Coronavirus: What now for Europe ?
In a time of deconfinement, a look back at the responses that the European Commission has developed to protect citizens from the pandemic.
Interview with Quentin Michel, a European Politics Professor within the Department of Political Science.
What is your analysis of the current situation ?
Our generation is the first in Europe to have lived in a large area without borders. However, the pandemic, and its consequence – confinement - deprives us of one of our fundamental freedoms: that of moving around without hindrance. This has had a great impact on companies, as well as on individuals - how do cross-border couples manage?
Clearly, our globalised system has reached its limits and will have to be rethought.
Indeed, I am one of those who believes that degrowth is not necessarily an absurdity. On the contrary, the unbridled race for growth is leading us "straight into the wall". The logic of Supply Chain Management, which is based on a globalised fragmentation of production players, is showing its limits. The national reflex to stop exports in the event of a supply crisis is an illustration of this, as we have seen in the pharmaceutical sector in recent weeks with the shortage of masks and certain medicines.
Faced with the health crisis, the reflex of states was initially nationalistic. Indeed, some serious abuses have been observed, with special powers being granted to the executive for an indefinite period by the Hungarian parliament, for example.
Fortunately, in my opinion, European logic will enable us to emerge from the crisis. Unlike Jacques Delors, I am not pessimistic in this respect because Europe is taking action, and we aren’t saying this enough (even though Ursula von der Leyen, President of the European Commission, is making a concerted effort with regards to communication).
The European Union, which, let’s not forget, can only act within the powers granted by the member states, has freed up more than 3,000 billion euro to deal with the coronavirus crisis, which is affecting all its members. The EU is funding research, promoting European solidarity, and taking measures to protect Europeans.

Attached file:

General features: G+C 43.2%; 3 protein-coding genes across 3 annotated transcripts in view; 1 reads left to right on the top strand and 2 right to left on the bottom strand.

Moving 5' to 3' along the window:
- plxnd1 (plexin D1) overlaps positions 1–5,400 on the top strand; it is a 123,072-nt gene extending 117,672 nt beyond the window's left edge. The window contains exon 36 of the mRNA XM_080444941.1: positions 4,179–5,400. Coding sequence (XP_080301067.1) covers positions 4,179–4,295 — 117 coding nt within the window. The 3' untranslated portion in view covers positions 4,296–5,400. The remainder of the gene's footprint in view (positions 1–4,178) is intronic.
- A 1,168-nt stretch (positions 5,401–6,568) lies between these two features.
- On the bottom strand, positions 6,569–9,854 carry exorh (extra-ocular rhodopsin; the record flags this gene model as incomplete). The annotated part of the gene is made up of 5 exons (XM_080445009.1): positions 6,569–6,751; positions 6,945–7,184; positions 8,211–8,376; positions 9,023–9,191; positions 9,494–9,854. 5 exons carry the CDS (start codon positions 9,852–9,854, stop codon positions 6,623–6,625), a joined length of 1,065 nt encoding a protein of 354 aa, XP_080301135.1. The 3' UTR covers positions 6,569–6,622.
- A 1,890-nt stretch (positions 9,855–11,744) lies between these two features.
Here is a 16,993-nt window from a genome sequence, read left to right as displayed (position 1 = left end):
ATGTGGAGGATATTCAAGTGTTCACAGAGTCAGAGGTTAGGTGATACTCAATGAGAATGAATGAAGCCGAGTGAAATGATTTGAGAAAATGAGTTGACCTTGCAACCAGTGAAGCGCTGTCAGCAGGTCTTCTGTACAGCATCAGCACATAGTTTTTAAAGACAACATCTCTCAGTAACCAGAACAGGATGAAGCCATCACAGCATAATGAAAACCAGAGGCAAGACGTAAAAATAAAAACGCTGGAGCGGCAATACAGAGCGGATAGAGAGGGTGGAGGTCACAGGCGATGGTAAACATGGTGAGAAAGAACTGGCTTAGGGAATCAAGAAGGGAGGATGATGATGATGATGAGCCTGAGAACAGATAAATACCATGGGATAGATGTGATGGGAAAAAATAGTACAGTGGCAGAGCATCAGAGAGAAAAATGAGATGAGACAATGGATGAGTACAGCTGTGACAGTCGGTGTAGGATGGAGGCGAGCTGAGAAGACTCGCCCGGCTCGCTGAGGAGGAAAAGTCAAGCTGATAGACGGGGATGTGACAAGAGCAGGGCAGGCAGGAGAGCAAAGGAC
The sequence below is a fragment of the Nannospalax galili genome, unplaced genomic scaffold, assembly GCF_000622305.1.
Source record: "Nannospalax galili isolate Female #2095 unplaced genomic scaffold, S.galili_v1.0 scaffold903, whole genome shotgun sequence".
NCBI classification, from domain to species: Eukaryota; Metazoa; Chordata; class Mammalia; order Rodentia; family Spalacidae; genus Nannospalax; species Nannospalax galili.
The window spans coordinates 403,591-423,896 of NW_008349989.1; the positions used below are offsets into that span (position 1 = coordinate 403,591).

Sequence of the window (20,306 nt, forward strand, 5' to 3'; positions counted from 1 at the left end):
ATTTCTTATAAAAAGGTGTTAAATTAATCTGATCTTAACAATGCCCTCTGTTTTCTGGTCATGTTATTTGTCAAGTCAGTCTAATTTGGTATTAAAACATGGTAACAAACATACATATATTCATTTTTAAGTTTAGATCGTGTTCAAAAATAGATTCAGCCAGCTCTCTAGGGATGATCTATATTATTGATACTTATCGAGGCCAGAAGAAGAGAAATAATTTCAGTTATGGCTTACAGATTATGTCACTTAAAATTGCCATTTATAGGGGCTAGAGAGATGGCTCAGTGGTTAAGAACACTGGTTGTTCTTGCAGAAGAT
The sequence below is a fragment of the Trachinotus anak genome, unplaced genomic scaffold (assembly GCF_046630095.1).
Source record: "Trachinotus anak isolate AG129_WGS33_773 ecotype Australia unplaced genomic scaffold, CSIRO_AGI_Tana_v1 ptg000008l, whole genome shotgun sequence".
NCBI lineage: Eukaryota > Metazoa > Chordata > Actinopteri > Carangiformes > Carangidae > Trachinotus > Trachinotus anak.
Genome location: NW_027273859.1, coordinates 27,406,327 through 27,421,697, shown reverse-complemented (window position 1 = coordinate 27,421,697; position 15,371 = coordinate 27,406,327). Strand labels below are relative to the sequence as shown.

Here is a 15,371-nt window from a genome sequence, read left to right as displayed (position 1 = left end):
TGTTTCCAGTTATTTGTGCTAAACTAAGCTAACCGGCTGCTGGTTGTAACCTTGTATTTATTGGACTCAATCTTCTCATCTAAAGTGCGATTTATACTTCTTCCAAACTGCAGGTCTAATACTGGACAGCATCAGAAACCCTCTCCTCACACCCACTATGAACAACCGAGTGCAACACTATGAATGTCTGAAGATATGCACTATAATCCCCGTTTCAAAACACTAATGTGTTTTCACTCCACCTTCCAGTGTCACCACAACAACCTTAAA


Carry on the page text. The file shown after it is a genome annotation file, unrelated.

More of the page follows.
The next big challenge: the budget ?
There is talk of a deficit of billions of euros after the crisis. The President of the European Council, Charles Michel, stressed the need to increase the capital of the European Investment Bank. Other proposals are on the table, one of which is "Eurobonds", which are euro-denominated bonds that would be issued not by national governments but on behalf of the EU.
More or less similar mechanisms were put in place during the Greek crisis in 2007: member states acted as guarantors to borrow against the markets, allowing Greece to have access to capital at much lower rates. Today, the European Union could act as a guarantor for European states in order to finance the recovery. That would be a first, because the rule that has prevailed until now has not allowed the EU to borrow.
However, the multiannual budget is due to be renegotiated this year for the period 2021-2026 (which explains the British haste to leave the EU in 2020). With what rules? What priorities? This remains to be defined... much like the modalities of deconfinement.
This will have to be considered on a European scale, otherwise it will make no sense.